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Joel John Roberts Headshot

Bashing the Homeless: When Pinkberry Becomes Punkberry

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What is this country coming to when a guy in a car chases down a homeless man and pounds him with a tire iron, just because they exchanged angry words? Sounds like the old Wild West where guns were the primary mode of justice, or today's drug cartels terrorizing their people just south of America.

You would think the guy in the car was some young, angry teenage male wanting to harm homeless Americans just for the thrill of it, a sad trend in this country.

But, no.

Six months ago, the man in the Range Rover who used a tire iron as a violent weapon was the co-founder of Pinkberry yogurt company. A few enraged words at a Los Angeles freeway off-ramp, and the Pinkberry founder imparted his own savage injustice with an iron rod.

This furious act of wrath doesn't make sense. Could you imagine the CEO of Starbucks, or Nike, jumping out of their Range Rovers to brutally beat a homeless person?

How could the founder of Pinkberry leap to such rage? Did he down a cup of frozen yogurt, and plan to plead guilty by reason of "brain freeze"? Or perhaps he will use the "Twinkie Defense" because excessive sugar made him violent?

In a society that promotes sick entertainment like Bum Fights, that pits homeless persons against other homeless persons, no wonder violence against the homeless is tolerated.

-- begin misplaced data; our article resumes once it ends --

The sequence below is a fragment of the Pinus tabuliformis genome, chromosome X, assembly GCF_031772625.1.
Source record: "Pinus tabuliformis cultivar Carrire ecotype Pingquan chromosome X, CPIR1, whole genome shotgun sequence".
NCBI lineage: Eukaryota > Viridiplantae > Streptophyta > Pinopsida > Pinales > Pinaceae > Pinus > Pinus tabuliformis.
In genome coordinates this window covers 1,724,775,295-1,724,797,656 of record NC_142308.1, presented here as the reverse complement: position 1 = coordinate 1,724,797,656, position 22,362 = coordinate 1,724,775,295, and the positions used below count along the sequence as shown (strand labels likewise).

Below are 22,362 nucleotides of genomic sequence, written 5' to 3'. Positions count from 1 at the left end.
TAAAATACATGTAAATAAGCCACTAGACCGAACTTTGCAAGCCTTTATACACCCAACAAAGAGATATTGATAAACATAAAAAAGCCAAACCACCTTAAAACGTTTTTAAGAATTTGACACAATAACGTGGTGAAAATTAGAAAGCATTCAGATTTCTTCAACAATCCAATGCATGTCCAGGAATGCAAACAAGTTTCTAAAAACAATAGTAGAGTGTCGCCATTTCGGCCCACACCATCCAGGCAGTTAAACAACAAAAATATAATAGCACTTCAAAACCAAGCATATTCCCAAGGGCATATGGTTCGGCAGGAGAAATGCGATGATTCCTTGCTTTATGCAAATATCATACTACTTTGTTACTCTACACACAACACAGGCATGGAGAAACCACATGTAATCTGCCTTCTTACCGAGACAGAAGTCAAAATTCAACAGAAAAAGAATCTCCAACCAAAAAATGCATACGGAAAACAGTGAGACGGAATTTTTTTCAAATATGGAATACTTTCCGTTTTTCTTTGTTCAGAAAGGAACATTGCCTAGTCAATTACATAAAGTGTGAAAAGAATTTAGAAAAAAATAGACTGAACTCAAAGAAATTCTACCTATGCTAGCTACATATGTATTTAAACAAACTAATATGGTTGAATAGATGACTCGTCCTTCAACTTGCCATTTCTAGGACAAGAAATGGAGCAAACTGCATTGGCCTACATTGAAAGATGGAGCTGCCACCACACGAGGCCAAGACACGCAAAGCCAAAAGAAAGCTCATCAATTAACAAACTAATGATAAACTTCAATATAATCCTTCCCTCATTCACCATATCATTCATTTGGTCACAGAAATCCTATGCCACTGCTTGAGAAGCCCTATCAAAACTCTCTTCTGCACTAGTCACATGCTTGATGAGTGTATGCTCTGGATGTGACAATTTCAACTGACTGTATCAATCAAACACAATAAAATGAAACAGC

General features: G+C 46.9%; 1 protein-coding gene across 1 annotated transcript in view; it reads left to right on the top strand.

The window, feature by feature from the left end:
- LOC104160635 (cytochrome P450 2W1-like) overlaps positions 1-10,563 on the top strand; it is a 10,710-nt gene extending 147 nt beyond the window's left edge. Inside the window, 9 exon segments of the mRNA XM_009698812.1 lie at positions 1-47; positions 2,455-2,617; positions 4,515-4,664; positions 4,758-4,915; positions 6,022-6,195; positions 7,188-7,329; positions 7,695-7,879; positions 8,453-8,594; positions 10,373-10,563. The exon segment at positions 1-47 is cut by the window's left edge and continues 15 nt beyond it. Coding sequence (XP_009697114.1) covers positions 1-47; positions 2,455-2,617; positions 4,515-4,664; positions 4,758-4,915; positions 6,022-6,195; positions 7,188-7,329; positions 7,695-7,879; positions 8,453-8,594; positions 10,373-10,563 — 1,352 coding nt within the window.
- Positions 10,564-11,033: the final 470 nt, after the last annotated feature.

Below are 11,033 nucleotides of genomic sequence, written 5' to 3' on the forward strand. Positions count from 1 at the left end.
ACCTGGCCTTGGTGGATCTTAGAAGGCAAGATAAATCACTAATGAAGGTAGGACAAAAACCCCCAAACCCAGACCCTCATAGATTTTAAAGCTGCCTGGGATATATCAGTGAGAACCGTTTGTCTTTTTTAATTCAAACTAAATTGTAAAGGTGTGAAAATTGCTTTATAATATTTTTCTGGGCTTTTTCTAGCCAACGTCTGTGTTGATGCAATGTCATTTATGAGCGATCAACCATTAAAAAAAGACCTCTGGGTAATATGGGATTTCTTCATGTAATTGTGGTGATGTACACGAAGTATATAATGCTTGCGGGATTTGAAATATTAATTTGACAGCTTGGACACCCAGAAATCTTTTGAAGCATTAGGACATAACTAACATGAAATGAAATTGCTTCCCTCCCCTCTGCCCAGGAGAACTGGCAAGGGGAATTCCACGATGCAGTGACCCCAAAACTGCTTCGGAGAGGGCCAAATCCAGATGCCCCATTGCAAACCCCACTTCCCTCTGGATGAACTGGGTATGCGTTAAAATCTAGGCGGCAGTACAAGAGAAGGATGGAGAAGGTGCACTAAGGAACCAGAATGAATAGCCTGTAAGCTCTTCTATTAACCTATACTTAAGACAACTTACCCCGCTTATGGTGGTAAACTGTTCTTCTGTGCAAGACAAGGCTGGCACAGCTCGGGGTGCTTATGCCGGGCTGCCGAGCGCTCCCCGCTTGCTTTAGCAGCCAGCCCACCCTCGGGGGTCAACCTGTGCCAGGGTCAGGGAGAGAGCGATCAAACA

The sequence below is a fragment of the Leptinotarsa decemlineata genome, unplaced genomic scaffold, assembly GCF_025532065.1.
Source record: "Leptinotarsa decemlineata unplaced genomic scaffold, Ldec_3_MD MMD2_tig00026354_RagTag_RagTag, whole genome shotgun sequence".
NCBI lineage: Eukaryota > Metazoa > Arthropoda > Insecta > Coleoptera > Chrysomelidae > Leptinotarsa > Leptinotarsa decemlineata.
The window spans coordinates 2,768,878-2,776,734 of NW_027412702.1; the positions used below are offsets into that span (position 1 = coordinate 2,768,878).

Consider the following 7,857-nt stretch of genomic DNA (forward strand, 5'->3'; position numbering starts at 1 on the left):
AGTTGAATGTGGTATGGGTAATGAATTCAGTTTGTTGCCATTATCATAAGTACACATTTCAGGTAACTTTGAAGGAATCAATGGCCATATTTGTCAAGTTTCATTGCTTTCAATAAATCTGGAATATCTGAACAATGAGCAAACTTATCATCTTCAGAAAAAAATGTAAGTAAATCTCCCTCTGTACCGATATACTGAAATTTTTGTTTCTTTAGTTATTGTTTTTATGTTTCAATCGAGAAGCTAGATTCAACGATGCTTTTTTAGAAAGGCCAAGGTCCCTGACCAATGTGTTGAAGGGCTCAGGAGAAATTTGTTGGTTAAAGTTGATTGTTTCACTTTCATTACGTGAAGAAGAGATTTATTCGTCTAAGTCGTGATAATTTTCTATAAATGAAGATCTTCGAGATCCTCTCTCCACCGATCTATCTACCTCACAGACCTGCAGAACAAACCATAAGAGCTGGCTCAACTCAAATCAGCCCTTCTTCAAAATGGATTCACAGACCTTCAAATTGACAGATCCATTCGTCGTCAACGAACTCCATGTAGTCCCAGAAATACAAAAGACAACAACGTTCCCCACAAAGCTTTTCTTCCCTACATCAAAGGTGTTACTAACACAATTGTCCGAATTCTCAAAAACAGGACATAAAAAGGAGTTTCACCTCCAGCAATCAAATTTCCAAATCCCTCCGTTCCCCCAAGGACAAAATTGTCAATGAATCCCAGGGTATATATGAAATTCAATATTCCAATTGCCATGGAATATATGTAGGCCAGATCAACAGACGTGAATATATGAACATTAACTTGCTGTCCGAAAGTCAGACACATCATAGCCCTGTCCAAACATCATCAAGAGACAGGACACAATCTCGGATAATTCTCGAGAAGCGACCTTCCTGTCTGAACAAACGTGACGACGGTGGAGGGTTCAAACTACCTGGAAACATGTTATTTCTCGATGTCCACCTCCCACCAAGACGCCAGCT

The 2006 grainy video images of young men swinging baseball bats against homeless men sprawled on the ground still haunt this country's sense of compassion. Five years later, hurting people on our streets still endure violence, to the point of death. Stabbings in Orange County, and a tire iron beating in Los Angeles.

The Pinkberry beating is such a stark contrast with the product they market. That soft and sweet frozen concoction makes you feel good inside, especially during those warm days. The pink and green, almost retro-looking interiors of their stores transport you to a time when hanging out with the family on a weekend summer evening to share a cup of ice cream was the norm.

I wish the founder of Pinkberry embraced the same soft and sweet feeling in his own life, especially in his perspective on homelessness. Instead, a few angry words turned into a soured, hardened act of vigilante violence.

The only commonality between Pinkberry's product and its founder is that they are both cold. One is a delightfully frozen dessert, and the other contains a cold heart.

The founder of one of America's favorite summer-time desserts may be a creatively successful businessman, but to me he is just a punk, like the other sick men wielding baseball bats against hurting homeless Americans.